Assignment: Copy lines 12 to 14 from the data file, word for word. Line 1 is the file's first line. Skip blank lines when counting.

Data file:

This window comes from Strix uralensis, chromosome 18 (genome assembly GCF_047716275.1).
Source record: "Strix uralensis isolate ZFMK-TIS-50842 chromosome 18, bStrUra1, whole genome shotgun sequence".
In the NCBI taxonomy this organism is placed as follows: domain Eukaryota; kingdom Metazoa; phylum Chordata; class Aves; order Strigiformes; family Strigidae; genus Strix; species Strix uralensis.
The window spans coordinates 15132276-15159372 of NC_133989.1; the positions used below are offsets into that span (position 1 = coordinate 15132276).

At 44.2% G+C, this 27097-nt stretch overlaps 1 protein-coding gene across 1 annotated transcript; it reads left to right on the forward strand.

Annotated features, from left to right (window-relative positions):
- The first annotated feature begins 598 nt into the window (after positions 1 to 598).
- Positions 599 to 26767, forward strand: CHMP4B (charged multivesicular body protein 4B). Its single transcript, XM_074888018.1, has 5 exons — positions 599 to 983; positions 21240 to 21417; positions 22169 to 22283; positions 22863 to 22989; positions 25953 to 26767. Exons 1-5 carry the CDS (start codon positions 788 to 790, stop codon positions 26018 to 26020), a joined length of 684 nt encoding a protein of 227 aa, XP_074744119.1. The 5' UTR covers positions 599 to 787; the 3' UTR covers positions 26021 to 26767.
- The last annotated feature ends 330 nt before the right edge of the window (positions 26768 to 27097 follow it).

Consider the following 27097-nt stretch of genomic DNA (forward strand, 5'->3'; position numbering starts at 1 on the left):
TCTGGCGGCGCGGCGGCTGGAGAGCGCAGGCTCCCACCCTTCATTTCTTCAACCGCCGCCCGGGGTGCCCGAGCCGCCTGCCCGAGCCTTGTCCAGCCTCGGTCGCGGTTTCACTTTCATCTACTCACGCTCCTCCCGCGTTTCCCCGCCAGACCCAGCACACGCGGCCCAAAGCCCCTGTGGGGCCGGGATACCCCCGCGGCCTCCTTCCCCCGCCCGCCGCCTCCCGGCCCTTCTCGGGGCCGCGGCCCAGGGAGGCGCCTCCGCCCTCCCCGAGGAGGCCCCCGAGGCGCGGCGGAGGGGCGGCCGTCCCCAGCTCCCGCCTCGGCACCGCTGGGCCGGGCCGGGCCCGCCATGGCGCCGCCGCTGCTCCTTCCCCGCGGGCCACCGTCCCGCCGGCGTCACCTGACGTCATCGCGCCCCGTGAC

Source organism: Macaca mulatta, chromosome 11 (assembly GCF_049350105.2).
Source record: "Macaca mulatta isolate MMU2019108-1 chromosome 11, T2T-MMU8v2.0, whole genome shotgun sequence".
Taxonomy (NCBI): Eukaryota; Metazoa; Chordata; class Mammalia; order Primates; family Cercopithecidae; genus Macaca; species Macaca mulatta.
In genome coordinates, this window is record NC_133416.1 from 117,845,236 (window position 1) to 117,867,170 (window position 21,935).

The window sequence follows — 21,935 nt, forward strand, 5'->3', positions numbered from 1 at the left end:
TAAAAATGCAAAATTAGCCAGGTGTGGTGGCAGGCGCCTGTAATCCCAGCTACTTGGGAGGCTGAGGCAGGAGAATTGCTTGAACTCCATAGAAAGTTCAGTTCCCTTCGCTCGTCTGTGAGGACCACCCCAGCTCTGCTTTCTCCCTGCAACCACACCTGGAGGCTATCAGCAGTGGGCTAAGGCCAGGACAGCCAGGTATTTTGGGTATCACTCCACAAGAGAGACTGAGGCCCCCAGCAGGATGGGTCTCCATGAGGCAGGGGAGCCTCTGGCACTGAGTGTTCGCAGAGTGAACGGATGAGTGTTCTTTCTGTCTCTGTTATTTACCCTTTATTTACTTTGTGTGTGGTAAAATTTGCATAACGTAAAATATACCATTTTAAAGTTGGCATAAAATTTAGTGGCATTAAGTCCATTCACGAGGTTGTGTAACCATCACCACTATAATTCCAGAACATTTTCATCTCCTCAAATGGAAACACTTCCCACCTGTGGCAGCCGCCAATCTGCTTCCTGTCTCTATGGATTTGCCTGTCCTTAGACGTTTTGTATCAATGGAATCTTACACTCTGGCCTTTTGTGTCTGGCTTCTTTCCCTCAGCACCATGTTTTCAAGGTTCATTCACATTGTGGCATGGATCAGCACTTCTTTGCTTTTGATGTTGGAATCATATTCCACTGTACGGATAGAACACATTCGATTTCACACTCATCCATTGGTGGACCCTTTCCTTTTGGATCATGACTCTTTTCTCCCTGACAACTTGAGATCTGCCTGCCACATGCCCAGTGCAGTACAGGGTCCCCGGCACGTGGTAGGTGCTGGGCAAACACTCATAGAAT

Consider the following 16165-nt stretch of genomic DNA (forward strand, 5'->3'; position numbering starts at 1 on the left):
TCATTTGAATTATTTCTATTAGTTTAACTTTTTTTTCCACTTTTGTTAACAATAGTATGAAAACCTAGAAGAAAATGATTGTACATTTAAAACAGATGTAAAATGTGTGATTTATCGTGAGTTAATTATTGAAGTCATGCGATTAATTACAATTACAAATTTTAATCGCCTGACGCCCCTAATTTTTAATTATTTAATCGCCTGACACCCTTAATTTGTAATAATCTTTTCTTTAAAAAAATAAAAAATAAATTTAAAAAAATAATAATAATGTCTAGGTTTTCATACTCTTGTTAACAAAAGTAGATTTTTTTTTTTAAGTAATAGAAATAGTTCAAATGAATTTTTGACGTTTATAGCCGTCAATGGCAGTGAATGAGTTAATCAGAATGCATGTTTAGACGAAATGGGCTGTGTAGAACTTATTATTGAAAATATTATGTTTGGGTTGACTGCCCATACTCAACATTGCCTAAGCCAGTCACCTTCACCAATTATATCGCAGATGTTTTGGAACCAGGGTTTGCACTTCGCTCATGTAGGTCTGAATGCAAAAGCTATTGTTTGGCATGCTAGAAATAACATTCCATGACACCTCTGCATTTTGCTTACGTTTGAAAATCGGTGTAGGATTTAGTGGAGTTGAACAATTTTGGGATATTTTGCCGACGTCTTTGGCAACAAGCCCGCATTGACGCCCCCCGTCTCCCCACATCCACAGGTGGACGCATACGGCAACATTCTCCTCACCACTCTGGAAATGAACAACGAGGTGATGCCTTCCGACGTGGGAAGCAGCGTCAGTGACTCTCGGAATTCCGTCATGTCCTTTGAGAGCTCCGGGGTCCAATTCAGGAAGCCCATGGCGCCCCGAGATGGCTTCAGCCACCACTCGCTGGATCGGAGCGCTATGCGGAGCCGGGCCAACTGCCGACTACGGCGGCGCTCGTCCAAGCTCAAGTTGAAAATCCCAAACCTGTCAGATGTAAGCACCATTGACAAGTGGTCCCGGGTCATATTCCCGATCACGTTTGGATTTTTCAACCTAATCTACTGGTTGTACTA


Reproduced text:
Source organism: Macaca mulatta, chromosome 11 (assembly GCF_049350105.2).
Source record: "Macaca mulatta isolate MMU2019108-1 chromosome 11, T2T-MMU8v2.0, whole genome shotgun sequence".
Taxonomy (NCBI): Eukaryota; Metazoa; Chordata; class Mammalia; order Primates; family Cercopithecidae; genus Macaca; species Macaca mulatta.